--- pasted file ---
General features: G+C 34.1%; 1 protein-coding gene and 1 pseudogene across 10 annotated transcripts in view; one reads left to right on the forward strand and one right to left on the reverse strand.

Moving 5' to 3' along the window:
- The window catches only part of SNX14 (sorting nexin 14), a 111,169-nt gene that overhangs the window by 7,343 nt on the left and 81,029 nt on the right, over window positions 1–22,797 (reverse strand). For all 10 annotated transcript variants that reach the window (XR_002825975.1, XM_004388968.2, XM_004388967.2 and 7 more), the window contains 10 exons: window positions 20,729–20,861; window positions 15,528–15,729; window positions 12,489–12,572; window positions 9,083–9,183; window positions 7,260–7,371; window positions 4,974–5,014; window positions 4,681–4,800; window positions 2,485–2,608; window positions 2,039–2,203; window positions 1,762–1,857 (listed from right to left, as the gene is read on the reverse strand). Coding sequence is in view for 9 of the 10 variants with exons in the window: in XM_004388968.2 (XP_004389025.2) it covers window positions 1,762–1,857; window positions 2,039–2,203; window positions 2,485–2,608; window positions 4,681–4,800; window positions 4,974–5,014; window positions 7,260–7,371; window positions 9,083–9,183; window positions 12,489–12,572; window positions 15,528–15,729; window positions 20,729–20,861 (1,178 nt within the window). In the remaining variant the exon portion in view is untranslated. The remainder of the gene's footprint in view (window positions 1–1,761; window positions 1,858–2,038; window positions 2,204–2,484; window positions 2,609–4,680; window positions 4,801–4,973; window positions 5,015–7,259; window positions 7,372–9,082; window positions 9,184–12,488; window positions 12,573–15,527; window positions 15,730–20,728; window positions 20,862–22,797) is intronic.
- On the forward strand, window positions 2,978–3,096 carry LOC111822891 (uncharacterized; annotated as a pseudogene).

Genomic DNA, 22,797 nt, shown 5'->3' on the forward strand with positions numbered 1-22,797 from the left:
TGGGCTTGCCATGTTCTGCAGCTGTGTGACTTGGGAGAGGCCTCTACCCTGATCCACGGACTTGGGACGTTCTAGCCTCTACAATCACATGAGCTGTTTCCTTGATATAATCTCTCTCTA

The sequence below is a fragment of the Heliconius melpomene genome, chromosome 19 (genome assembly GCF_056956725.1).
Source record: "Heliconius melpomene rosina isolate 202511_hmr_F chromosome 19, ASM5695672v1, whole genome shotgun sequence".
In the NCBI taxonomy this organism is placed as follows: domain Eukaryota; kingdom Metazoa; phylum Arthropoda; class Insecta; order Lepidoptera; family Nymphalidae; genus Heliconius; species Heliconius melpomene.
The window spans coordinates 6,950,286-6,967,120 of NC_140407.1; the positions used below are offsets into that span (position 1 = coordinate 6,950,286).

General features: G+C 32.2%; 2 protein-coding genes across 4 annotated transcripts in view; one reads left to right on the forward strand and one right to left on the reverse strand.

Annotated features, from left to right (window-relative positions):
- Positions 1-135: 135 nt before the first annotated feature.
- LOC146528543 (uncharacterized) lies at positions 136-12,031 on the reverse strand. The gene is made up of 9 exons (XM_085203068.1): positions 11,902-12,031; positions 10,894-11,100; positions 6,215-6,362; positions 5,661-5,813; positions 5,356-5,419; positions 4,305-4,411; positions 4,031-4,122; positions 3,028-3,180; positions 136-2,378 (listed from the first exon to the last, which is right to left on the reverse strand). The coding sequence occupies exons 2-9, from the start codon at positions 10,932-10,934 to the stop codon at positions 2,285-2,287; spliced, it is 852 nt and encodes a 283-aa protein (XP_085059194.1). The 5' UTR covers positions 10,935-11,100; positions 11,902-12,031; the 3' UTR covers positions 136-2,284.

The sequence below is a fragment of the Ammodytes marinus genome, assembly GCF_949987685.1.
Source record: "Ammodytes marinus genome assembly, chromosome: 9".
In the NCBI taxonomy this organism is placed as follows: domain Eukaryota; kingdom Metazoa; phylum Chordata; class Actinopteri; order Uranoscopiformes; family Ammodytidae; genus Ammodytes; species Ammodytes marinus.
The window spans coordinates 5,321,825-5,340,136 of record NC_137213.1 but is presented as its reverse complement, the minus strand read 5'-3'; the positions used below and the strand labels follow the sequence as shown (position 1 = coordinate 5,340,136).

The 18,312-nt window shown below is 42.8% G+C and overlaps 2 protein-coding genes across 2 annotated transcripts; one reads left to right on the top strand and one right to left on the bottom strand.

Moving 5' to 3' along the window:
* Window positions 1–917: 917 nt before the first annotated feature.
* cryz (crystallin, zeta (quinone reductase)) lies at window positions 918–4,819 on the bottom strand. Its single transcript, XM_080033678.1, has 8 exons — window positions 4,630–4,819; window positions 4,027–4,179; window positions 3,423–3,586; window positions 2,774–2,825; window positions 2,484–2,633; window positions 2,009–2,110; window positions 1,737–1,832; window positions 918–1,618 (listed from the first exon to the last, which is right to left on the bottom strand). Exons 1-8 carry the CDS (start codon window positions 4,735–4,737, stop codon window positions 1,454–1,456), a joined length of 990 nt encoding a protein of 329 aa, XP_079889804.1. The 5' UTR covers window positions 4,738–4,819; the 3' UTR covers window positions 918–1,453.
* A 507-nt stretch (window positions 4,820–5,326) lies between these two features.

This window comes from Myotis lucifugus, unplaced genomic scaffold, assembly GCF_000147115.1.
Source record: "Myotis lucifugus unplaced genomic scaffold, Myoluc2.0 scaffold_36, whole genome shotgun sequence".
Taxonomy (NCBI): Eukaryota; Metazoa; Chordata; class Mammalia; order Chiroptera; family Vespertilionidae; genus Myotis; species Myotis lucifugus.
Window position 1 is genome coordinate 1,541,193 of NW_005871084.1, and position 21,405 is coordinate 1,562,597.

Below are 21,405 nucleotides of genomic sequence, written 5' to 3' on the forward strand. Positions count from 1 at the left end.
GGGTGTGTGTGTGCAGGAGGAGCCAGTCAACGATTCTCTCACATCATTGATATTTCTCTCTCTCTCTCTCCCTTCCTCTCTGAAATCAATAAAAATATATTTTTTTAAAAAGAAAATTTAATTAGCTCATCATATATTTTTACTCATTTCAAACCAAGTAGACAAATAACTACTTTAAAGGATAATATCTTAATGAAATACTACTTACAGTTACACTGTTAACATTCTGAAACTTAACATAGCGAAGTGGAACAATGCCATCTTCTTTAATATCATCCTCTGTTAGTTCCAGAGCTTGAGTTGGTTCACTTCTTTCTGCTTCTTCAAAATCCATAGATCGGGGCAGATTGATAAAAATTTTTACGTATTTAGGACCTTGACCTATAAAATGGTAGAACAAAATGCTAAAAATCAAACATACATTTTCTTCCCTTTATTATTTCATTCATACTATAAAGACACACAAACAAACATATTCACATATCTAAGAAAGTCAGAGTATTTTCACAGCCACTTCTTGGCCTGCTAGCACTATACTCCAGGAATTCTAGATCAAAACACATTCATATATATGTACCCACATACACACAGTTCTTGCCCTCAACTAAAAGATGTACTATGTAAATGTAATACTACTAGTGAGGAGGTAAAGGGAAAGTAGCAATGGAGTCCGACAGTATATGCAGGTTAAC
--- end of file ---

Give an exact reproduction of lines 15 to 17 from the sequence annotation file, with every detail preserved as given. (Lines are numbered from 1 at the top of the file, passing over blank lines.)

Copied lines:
The sequence below is a fragment of the Ammodytes marinus genome, assembly GCF_949987685.1.
Source record: "Ammodytes marinus genome assembly, chromosome: 9".
In the NCBI taxonomy this organism is placed as follows: domain Eukaryota; kingdom Metazoa; phylum Chordata; class Actinopteri; order Uranoscopiformes; family Ammodytidae; genus Ammodytes; species Ammodytes marinus.